But, the recent 586-page submission, touting more than $18 million in sales over the past decade, more than $5 million in advertising since 2003, favorable declarations from a few fashion industry experts, and a good deal of unsolicited media attention and mentions of the iconic knot design, carried the burden of showing acquired distinctiveness under Section 2(f) of the Lanham Act (as the USPTO was not persuaded that the knot design could be considered inherently distinctive). The knot design is a feature of the configuration of the goods, so Supreme Court precedent would appear to make impossible a successful inherently distinctive trademark claim.

I was left wondering about whether look-for advertising played a role in Bottega Veneta’s success, but it appears not. Although none was required for the showing of acquired distinctiveness, there was no specific mention of look-for advertising in the Bottega Veneta submission to the USPTO, despite the existence of a few helpful references on the Bottega Veneta website:

The knot design is not limited to appearing on bags and purses, it appears. Just last month, Bottega Veneta’s same knot design trademark was published for opposition, as an inherently distinctive intent-to-use trademark for various personal care products in Int’l Class 3, but as the image below reveals, the mark already appears to be in use at least with women’s fragrances:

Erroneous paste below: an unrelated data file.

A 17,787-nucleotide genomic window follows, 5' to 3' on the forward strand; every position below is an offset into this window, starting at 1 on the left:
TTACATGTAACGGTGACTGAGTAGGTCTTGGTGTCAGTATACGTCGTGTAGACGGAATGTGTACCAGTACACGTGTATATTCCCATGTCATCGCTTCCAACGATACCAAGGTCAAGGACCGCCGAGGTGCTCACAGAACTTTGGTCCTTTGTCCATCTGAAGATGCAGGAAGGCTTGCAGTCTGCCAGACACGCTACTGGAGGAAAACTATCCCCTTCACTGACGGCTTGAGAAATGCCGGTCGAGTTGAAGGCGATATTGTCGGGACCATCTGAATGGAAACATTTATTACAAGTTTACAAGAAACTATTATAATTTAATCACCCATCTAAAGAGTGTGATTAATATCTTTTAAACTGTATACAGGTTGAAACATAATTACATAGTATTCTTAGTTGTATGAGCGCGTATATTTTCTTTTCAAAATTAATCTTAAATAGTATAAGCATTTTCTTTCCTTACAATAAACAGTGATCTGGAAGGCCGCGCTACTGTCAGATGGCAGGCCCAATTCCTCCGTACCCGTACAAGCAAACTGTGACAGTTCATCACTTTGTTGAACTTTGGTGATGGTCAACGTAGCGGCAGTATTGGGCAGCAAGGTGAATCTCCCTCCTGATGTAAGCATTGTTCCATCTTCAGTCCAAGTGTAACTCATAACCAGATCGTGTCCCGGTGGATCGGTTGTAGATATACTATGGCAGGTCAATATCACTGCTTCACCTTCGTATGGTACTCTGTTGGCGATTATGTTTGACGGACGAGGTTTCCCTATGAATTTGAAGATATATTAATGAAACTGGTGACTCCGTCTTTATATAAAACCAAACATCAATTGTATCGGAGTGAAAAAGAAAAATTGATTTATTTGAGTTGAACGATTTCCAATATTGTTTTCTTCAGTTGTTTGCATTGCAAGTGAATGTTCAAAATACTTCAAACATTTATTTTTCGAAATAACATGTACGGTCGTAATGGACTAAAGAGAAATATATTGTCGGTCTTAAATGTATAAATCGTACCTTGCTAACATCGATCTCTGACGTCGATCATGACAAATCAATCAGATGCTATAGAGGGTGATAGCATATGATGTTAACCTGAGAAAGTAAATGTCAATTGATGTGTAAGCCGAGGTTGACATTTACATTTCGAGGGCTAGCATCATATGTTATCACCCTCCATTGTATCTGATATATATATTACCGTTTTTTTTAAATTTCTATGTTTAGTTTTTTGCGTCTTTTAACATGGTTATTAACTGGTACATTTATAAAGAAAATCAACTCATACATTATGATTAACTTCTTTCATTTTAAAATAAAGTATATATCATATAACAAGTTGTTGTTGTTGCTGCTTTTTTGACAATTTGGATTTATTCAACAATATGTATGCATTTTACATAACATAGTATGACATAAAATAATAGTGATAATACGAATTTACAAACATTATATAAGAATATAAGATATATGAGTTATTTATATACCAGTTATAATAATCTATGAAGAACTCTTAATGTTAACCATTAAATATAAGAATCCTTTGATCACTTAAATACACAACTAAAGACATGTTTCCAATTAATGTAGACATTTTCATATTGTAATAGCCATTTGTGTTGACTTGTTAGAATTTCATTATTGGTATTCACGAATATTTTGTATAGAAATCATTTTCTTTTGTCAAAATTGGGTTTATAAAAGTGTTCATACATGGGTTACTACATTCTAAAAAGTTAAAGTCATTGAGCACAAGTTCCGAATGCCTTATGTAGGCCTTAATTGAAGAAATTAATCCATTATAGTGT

To the extent you’re wondering why the knot design for personal care products could be approved for publication with no showing of acquired distinctiveness — unlike the knot design as applied to bags and purses — the answer is: fragrances and personal care products don’t have configurations. So, unlike the knot design that forms a portion of the bag or purse, when it comes to fragrances and personal care products, the knot design forms a portion of the packaging for those products. As we have noted previously, the Supreme Court has indicated inherently distinctive product configurations are not possible, but inherently distinctive product packaging or containers are possible.